I won’t be making too many predictions like the one above. But one I am happy to put my name to is that 2010 will be the year of mobile.
Whether mobile will take off or not this year has been the subject of much discussion with colleagues. There’s a lot of caution; many of us have been burnt by previous false dawns. But against the evidence – massive penetration of cheap smart phones, uptake of mobile broadband and the explosion of apps – we have to be more ambitious about mobile in 2010.
From my vantage, the world of democracy and politics will be very much part of this mobile bonanza. Here are three prime areas:
1. General Election campaigning
Every party, media outlet and activist group will make extensive use of the web – that’s a given. It will be in the use of mobile that innovations and headlines will be made.
Whether its micro-donations to parties, opposition flash-mobs at events or manifestos in 160 characters – the mobile will make the election feel closer, more personal and more accessible.
Overkill, imposition and data security will all prove problematic.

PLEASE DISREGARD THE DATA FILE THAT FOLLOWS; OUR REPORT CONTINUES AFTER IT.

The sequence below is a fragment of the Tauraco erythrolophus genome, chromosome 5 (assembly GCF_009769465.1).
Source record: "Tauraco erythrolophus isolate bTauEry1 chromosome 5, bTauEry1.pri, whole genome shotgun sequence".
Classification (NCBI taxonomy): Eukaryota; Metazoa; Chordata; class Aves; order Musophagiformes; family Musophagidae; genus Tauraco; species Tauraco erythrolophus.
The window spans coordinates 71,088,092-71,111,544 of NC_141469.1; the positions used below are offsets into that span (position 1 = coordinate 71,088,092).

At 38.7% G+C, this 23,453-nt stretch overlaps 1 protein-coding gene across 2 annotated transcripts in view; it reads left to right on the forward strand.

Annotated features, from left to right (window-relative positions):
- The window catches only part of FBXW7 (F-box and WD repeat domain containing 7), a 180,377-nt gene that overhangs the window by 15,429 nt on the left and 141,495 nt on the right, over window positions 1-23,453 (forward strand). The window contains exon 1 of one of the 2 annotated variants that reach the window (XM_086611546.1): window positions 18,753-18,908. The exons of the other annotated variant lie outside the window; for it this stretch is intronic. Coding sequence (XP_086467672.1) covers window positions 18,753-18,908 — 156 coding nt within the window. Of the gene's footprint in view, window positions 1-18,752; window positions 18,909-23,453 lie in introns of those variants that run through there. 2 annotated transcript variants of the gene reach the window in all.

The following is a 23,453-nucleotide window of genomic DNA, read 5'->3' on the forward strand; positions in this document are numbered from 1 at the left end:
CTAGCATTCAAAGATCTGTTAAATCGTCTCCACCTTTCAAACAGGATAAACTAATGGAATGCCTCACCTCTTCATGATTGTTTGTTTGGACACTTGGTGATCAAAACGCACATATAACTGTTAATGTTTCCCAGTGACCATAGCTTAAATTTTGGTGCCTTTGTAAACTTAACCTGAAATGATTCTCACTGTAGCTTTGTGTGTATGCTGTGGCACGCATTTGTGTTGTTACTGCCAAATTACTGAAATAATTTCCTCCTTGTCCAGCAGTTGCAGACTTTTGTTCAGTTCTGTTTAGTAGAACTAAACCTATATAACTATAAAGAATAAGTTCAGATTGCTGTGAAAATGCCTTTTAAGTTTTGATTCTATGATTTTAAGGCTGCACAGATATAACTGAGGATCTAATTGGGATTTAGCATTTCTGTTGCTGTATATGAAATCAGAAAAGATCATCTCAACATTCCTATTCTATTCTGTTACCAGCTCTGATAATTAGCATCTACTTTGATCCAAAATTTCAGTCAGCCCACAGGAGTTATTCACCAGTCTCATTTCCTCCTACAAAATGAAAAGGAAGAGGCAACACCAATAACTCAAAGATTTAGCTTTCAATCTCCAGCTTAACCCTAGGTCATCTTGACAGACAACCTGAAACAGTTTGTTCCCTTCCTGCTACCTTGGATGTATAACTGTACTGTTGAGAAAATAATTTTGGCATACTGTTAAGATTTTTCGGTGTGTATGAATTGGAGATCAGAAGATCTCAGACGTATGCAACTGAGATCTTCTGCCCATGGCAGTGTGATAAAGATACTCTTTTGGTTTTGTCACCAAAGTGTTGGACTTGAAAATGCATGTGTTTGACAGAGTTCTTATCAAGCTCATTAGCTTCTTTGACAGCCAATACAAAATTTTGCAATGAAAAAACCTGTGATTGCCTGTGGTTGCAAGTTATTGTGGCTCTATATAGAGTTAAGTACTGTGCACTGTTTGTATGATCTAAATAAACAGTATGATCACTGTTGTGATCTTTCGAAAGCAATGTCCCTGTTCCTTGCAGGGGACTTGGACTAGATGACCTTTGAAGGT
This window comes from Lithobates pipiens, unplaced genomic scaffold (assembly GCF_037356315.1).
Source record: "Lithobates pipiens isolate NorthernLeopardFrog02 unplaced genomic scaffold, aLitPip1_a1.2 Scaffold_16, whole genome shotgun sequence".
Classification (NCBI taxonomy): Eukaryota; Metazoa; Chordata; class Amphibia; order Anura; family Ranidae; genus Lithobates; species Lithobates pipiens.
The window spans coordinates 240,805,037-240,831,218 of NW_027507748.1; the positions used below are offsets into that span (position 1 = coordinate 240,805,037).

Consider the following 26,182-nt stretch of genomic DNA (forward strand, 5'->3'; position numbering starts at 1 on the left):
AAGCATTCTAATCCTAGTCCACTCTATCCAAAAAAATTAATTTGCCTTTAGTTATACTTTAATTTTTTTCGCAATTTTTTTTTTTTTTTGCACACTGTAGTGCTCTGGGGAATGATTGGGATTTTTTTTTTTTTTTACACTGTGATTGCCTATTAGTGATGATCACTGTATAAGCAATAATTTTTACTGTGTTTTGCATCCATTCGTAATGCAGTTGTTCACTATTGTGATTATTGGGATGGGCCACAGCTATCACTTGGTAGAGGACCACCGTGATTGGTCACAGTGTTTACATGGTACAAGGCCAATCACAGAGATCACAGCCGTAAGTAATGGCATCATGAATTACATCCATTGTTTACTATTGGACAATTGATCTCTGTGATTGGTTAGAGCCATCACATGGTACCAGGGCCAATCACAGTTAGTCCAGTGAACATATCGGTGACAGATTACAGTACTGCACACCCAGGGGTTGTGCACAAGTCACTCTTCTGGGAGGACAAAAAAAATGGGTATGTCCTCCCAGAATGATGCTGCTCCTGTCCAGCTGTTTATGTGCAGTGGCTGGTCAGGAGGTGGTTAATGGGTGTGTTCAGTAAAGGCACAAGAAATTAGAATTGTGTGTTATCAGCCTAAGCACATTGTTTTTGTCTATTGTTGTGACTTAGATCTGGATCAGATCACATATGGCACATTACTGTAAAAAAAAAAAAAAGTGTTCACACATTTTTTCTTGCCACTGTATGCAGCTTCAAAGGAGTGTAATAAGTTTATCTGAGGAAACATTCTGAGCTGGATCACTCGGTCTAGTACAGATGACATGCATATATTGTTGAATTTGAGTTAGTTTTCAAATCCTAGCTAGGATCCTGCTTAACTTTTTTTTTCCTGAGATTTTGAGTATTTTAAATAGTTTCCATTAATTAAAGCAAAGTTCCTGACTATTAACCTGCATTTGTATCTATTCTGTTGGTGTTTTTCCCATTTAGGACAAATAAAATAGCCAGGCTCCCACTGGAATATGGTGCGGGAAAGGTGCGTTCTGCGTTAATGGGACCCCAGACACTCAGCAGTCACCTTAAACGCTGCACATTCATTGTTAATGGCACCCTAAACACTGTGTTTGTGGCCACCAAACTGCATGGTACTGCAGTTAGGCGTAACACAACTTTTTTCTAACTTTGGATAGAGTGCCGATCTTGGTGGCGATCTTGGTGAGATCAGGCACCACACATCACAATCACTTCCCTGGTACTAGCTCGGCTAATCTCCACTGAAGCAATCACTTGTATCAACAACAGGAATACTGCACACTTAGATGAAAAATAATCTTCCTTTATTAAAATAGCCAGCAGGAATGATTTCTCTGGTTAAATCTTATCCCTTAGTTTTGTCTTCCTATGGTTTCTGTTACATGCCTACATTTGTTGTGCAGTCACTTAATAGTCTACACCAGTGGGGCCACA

2. Social marketing
As the functionality of mobiles increases, so the costs of social marketing via mobiles will decrease.
Government marketers have long been interested in mobile, and with the ability to run cheaper, better targeted campaigns we will rush to mobile in our droves. Expect lots of location-based games and personalised advice through apps.
The challenges will be around monitoring, evaluation and creativity (i.e. how to make it look and feel cool).
3. Service delivery
Fuelled by the sudden windfall of public sector data, we can expect a boom in mobile-based interaction with public services.
It is likely that most of these will be packaged up by social enterprises but government will also get involved, especially local authorities. Prime for development will be emergency services, transport infrastructure and environmental services.
Data security, security of payments and records management will prove problematic.